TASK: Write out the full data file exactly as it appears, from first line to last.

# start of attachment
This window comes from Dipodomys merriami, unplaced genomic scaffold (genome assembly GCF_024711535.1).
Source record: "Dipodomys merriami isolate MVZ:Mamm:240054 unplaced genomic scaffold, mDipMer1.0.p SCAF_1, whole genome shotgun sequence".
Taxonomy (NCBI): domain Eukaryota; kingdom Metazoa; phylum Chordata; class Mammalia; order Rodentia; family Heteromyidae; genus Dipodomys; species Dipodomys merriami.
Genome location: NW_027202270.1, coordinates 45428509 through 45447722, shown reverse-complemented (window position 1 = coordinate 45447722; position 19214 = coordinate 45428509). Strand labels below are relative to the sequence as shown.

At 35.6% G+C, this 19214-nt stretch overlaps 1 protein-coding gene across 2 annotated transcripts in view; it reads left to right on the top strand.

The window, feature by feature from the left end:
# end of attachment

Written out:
This window comes from Dipodomys merriami, unplaced genomic scaffold (genome assembly GCF_024711535.1).
Source record: "Dipodomys merriami isolate MVZ:Mamm:240054 unplaced genomic scaffold, mDipMer1.0.p SCAF_1, whole genome shotgun sequence".
Taxonomy (NCBI): domain Eukaryota; kingdom Metazoa; phylum Chordata; class Mammalia; order Rodentia; family Heteromyidae; genus Dipodomys; species Dipodomys merriami.
Genome location: NW_027202270.1, coordinates 45428509 through 45447722, shown reverse-complemented (window position 1 = coordinate 45447722; position 19214 = coordinate 45428509). Strand labels below are relative to the sequence as shown.

At 35.6% G+C, this 19214-nt stretch overlaps 1 protein-coding gene across 2 annotated transcripts in view; it reads left to right on the top strand.

The window, feature by feature from the left end: